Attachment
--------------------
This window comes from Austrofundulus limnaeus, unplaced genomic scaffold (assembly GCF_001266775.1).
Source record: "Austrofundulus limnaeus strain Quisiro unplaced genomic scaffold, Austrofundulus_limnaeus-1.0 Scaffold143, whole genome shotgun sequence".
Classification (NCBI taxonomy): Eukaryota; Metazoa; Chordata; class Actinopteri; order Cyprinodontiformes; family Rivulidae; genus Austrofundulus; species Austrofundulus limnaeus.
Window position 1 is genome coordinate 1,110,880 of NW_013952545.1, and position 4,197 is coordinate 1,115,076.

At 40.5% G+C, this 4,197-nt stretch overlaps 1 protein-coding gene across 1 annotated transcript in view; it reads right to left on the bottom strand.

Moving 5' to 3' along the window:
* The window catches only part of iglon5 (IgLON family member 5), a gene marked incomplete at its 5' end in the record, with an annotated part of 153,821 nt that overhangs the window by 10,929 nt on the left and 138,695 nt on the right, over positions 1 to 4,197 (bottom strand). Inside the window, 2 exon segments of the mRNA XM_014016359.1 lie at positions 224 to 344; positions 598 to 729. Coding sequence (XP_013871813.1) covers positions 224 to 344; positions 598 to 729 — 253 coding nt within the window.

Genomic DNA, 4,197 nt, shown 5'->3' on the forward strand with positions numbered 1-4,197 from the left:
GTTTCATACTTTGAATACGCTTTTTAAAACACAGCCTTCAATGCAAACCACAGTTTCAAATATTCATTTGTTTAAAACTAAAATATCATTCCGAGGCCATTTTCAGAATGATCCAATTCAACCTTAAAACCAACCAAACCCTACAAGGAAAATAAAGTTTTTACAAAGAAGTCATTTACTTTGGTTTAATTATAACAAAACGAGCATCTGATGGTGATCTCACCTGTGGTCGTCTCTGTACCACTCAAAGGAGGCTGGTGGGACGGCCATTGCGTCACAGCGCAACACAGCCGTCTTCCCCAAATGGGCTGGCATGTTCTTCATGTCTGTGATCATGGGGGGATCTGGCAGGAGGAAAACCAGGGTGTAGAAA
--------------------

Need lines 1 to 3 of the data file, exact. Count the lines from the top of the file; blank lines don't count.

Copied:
This window comes from Austrofundulus limnaeus, unplaced genomic scaffold (assembly GCF_001266775.1).
Source record: "Austrofundulus limnaeus strain Quisiro unplaced genomic scaffold, Austrofundulus_limnaeus-1.0 Scaffold143, whole genome shotgun sequence".
Classification (NCBI taxonomy): Eukaryota; Metazoa; Chordata; class Actinopteri; order Cyprinodontiformes; family Rivulidae; genus Austrofundulus; species Austrofundulus limnaeus.